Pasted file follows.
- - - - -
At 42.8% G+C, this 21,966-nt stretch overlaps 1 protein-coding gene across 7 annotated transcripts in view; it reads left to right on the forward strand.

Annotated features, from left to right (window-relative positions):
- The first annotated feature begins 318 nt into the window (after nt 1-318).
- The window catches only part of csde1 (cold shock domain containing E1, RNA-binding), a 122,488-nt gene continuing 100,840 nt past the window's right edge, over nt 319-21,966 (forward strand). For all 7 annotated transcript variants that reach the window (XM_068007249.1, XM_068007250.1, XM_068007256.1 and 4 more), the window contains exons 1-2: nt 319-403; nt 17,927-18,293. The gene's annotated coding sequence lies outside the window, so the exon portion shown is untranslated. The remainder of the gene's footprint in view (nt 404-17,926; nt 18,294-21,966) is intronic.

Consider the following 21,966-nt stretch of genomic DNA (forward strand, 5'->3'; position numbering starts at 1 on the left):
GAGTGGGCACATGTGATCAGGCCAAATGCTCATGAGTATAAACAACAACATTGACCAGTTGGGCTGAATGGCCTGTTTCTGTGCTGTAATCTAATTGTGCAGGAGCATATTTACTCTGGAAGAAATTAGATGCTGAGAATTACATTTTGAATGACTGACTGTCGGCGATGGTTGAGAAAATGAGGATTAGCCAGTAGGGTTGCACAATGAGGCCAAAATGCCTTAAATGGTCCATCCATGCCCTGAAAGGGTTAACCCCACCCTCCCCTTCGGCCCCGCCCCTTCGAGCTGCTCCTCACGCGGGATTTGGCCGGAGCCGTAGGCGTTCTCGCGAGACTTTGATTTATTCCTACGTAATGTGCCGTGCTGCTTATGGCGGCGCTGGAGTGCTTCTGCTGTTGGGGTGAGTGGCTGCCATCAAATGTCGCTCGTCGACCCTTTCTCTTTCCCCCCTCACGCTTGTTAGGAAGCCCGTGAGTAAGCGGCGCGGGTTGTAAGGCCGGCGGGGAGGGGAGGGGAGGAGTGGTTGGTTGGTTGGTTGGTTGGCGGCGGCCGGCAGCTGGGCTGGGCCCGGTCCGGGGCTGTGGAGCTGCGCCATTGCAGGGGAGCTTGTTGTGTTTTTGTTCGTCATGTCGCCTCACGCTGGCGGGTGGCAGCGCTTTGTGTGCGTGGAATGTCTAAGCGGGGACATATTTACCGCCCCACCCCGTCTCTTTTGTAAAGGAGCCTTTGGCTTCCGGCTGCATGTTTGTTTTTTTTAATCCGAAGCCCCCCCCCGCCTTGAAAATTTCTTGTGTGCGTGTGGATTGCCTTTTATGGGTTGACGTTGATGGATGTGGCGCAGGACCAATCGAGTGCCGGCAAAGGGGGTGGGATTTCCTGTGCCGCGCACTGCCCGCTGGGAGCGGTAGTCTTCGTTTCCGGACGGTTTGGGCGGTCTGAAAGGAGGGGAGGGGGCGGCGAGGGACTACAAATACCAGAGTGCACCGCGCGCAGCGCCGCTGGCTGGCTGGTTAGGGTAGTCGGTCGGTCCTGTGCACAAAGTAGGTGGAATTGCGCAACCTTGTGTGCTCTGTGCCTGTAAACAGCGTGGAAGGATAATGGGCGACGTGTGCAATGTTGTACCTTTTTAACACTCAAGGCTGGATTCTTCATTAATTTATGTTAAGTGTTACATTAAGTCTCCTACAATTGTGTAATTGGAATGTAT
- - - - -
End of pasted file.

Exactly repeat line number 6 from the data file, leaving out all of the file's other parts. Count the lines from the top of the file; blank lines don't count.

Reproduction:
GAGTGGGCACATGTGATCAGGCCAAATGCTCATGAGTATAAACAACAACATTGACCAGTTGGGCTGAATGGCCTGTTTCTGTGCTGTAATCTAATTGTGCAGGAGCATATTTACTCTGGAAGAAATTAGATGCTGAGAATTACATTTTGAATGACTGACTGTCGGCGATGGTTGAGAAAATGAGGATTAGCCAGTAGGGTTGCACAATGAGGCCAAAATGCCTTAAATGGTCCATCCATGCCCTGAAAGGGTTAACCCCACCCTCCCCTTCGGCCCCGCCCCTTCGAGCTGCTCCTCACGCGGGATTTGGCCGGAGCCGTAGGCGTTCTCGCGAGACTTTGATTTATTCCTACGTAATGTGCCGTGCTGCTTATGGCGGCGCTGGAGTGCTTCTGCTGTTGGGGTGAGTGGCTGCCATCAAATGTCGCTCGTCGACCCTTTCTCTTTCCCCCCTCACGCTTGTTAGGAAGCCCGTGAGTAAGCGGCGCGGGTTGTAAGGCCGGCGGGGAGGGGAGGGGAGGAGTGGTTGGTTGGTTGGTTGGTTGGCGGCGGCCGGCAGCTGGGCTGGGCCCGGTCCGGGGCTGTGGAGCTGCGCCATTGCAGGGGAGCTTGTTGTGTTTTTGTTCGTCATGTCGCCTCACGCTGGCGGGTGGCAGCGCTTTGTGTGCGTGGAATGTCTAAGCGGGGACATATTTACCGCCCCACCCCGTCTCTTTTGTAAAGGAGCCTTTGGCTTCCGGCTGCATGTTTGTTTTTTTTAATCCGAAGCCCCCCCCCGCCTTGAAAATTTCTTGTGTGCGTGTGGATTGCCTTTTATGGGTTGACGTTGATGGATGTGGCGCAGGACCAATCGAGTGCCGGCAAAGGGGGTGGGATTTCCTGTGCCGCGCACTGCCCGCTGGGAGCGGTAGTCTTCGTTTCCGGACGGTTTGGGCGGTCTGAAAGGAGGGGAGGGGGCGGCGAGGGACTACAAATACCAGAGTGCACCGCGCGCAGCGCCGCTGGCTGGCTGGTTAGGGTAGTCGGTCGGTCCTGTGCACAAAGTAGGTGGAATTGCGCAACCTTGTGTGCTCTGTGCCTGTAAACAGCGTGGAAGGATAATGGGCGACGTGTGCAATGTTGTACCTTTTTAACACTCAAGGCTGGATTCTTCATTAATTTATGTTAAGTGTTACATTAAGTCTCCTACAATTGTGTAATTGGAATGTAT